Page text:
Willing or not, our lives have changed under lock down rules. There may be vast differences between the regulations in different states and countries, but all of us are spending more time at, or close to home.

If this was back in the idyllic good old days we would already have known everyone else in the neighborhood, but now the vast majority of Americans never formally meet their neighbors.

There’s just no time anymore to welcome new neighbors with a carefully arranged plate of home-baked goodies. In these privacy-obsessed, busy times the best we can do is a casual wave when you pass their driveway.

There are valid reasons for this withdrawal. Most parents work full time or even hold down more than one job. They have to guard their precious R&R time or risk burnout. Still, it’s horribly awkward to turn away that garrulous couple from two streets down when they keep gatecrashing your family gatherings.

It can be downright dangerous to ignore your neighbors because unsavory or even malicious actors may be living near you. They may look “normal” enough, but people react differently to these pressure-cooker times, and conditions may develop that make you and your children less safe.

10 Good Reasons Why You Should Know the People in Your Area

    • “Vexatious litigants” are people who sue others for fun or profit. It’s best to learn about this before you lend Mr. Next-Door your ladder for his roof repairs!
    • Noisy neighbors can make your life a misery with all-night parties or rowdy game nights.
    • Calculate this: (bored teenager) plus (overindulgent parents) plus (drone camera) equals (privacy invasion) plus (trespass).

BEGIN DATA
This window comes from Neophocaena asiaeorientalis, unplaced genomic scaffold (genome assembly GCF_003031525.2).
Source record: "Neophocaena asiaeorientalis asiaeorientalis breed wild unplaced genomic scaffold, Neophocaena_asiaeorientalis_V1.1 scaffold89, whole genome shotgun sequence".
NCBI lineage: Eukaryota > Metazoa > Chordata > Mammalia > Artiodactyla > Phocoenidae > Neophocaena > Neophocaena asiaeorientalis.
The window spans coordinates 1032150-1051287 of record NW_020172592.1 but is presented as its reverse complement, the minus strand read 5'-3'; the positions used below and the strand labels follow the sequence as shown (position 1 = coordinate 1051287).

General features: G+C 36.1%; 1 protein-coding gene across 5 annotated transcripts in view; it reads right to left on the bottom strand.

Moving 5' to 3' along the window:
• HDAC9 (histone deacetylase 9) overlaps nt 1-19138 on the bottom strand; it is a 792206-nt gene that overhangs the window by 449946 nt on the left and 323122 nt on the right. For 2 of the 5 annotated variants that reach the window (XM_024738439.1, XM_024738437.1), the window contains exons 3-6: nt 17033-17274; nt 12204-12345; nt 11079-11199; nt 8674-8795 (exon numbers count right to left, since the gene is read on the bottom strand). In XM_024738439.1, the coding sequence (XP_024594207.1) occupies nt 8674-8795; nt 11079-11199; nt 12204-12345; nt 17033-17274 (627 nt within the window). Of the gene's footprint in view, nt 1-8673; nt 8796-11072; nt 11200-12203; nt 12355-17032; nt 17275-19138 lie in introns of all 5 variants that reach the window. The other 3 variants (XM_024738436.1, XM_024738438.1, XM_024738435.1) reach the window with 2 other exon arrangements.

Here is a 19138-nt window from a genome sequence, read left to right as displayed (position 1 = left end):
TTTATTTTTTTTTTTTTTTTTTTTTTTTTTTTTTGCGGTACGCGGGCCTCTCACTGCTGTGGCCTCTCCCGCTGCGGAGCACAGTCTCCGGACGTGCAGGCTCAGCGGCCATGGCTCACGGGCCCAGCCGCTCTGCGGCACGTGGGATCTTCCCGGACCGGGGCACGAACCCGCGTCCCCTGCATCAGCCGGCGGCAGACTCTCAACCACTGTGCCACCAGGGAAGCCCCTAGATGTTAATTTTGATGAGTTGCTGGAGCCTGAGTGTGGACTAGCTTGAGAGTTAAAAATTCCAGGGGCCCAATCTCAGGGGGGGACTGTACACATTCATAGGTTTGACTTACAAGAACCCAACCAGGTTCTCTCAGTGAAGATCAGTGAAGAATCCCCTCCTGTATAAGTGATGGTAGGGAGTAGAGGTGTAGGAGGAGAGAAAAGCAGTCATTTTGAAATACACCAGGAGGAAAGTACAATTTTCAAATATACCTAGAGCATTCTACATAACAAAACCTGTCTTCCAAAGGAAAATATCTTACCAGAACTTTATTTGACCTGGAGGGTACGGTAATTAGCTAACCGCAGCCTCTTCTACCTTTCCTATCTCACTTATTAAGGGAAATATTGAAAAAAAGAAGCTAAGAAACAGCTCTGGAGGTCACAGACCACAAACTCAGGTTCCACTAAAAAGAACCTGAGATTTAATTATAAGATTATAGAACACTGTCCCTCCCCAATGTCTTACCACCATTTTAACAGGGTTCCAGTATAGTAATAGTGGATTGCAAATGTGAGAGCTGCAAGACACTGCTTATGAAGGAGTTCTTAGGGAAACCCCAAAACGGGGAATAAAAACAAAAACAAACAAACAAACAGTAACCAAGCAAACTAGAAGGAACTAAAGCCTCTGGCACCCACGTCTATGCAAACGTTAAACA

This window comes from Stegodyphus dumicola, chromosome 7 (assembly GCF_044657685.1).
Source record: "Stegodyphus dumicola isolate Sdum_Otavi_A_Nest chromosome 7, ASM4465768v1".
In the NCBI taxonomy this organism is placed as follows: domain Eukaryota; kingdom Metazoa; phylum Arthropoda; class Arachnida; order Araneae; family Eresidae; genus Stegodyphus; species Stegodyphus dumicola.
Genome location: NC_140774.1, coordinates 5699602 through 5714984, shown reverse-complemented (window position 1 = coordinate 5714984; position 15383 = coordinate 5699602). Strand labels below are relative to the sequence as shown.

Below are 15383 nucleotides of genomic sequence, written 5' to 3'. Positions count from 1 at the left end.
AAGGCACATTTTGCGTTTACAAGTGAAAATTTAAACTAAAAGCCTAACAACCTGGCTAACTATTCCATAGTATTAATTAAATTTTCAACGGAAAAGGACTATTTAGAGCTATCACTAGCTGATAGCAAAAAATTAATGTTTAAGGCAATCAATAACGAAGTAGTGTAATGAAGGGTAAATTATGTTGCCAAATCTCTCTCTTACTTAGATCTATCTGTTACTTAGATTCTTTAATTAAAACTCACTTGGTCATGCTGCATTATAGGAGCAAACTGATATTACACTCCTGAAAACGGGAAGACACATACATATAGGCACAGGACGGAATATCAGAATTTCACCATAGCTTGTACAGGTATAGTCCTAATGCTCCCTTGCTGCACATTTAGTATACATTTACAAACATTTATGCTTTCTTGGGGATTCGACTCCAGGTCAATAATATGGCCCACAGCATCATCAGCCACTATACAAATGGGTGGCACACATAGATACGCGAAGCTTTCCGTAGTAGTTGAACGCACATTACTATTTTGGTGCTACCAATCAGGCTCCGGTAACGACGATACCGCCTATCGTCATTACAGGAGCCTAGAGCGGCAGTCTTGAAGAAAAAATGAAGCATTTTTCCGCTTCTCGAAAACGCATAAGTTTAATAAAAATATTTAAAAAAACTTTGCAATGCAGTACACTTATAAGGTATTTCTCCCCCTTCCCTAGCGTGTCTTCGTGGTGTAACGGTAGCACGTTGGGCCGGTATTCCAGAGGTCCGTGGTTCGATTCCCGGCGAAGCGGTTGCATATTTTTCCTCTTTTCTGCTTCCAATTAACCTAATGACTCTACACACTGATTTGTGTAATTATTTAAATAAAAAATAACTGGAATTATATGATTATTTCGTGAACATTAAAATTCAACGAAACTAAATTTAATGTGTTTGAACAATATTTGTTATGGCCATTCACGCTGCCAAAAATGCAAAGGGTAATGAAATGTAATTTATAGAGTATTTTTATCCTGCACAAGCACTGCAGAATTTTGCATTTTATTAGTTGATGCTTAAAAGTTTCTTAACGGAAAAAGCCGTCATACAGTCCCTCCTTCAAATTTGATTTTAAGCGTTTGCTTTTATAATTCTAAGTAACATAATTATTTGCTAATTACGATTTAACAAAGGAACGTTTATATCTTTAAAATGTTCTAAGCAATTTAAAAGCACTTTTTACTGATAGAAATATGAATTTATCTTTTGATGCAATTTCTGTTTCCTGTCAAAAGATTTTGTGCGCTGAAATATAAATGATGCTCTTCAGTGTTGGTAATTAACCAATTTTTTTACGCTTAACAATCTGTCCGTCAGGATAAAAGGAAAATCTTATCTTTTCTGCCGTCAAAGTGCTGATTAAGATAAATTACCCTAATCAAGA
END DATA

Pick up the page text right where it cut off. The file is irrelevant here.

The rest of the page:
• Does something seem a little off or odd? Do strangers show up or make quick kerbside stops at all hours of the night? Do emaciated waifs or neglected pets slink around? Are there inordinate numbers of suspicious-acting bed-head inhabitants who won’t open the door when you knock? However cliched and melodramatic it may sound: don’t ignore your gut feelings.
    • You’d probably consider hiding grandma’s silverware when the new couple next door comes over if you knew he is a convicted petty thief.
    • Aggressive pets pose a grave threat to children. Well-trained dogs are rarely a problem, but certain dog breeds must have firm and “well-trained” owners. Is your next-door-neighbor a responsible pet owner, or does she insist on calling her new ASPCA pitbull rescue Mr. Fluffy despite obvious warning signs?
    • Does the new guy across the road lose his temper over reasonable requests for quiet time after 10 PM?
    • What about the friendly young couple who has scraped up multiple DUIs? A drinking and driving incident may follow.
    • Have you noticed constant fighting, crying, or screaming coming from one of the homes? Do the children or wive display bruises, unexplained injuries, or visible neglect? Domestic abuse is a silent worldwide epidemic.
    • Last but not least: An estimated 80% of sexual abuse never gets reported. You must guard against those perpetrators of sexual crimes who have managed to stay under the radar, or who have not been caught yet.


How to Vet the People in Your Community